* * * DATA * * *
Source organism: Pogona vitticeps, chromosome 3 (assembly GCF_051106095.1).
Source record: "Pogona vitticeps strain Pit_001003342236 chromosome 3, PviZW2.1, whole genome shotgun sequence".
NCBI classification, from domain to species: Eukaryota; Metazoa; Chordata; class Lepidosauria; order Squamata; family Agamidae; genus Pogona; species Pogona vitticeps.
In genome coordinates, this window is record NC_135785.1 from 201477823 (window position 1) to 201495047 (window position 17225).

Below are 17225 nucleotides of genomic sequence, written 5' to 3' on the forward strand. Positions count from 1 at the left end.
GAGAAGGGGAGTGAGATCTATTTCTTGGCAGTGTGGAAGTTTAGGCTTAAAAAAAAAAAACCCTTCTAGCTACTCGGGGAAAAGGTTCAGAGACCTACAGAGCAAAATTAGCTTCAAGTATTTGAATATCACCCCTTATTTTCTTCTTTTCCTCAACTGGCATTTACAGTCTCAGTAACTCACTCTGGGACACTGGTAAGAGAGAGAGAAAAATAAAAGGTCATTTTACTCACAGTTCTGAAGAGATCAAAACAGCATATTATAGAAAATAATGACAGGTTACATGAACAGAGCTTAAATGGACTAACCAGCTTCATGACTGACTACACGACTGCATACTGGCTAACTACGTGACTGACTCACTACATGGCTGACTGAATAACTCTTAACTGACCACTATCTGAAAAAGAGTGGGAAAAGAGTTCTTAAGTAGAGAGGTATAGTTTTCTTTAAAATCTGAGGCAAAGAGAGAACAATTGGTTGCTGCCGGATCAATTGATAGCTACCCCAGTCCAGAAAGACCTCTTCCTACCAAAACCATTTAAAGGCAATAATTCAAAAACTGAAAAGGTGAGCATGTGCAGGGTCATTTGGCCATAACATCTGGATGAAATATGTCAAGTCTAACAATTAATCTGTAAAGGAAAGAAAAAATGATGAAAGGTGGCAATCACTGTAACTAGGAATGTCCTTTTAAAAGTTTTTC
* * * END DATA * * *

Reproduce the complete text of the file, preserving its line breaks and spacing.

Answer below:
Source organism: Pogona vitticeps, chromosome 3 (assembly GCF_051106095.1).
Source record: "Pogona vitticeps strain Pit_001003342236 chromosome 3, PviZW2.1, whole genome shotgun sequence".
NCBI classification, from domain to species: Eukaryota; Metazoa; Chordata; class Lepidosauria; order Squamata; family Agamidae; genus Pogona; species Pogona vitticeps.
In genome coordinates, this window is record NC_135785.1 from 201477823 (window position 1) to 201495047 (window position 17225).

Below are 17225 nucleotides of genomic sequence, written 5' to 3' on the forward strand. Positions count from 1 at the left end.
GAGAAGGGGAGTGAGATCTATTTCTTGGCAGTGTGGAAGTTTAGGCTTAAAAAAAAAAAACCCTTCTAGCTACTCGGGGAAAAGGTTCAGAGACCTACAGAGCAAAATTAGCTTCAAGTATTTGAATATCACCCCTTATTTTCTTCTTTTCCTCAACTGGCATTTACAGTCTCAGTAACTCACTCTGGGACACTGGTAAGAGAGAGAGAAAAATAAAAGGTCATTTTACTCACAGTTCTGAAGAGATCAAAACAGCATATTATAGAAAATAATGACAGGTTACATGAACAGAGCTTAAATGGACTAACCAGCTTCATGACTGACTACACGACTGCATACTGGCTAACTACGTGACTGACTCACTACATGGCTGACTGAATAACTCTTAACTGACCACTATCTGAAAAAGAGTGGGAAAAGAGTTCTTAAGTAGAGAGGTATAGTTTTCTTTAAAATCTGAGGCAAAGAGAGAACAATTGGTTGCTGCCGGATCAATTGATAGCTACCCCAGTCCAGAAAGACCTCTTCCTACCAAAACCATTTAAAGGCAATAATTCAAAAACTGAAAAGGTGAGCATGTGCAGGGTCATTTGGCCATAACATCTGGATGAAATATGTCAAGTCTAACAATTAATCTGTAAAGGAAAGAAAAAATGATGAAAGGTGGCAATCACTGTAACTAGGAATGTCCTTTTAAAAGTTTTTC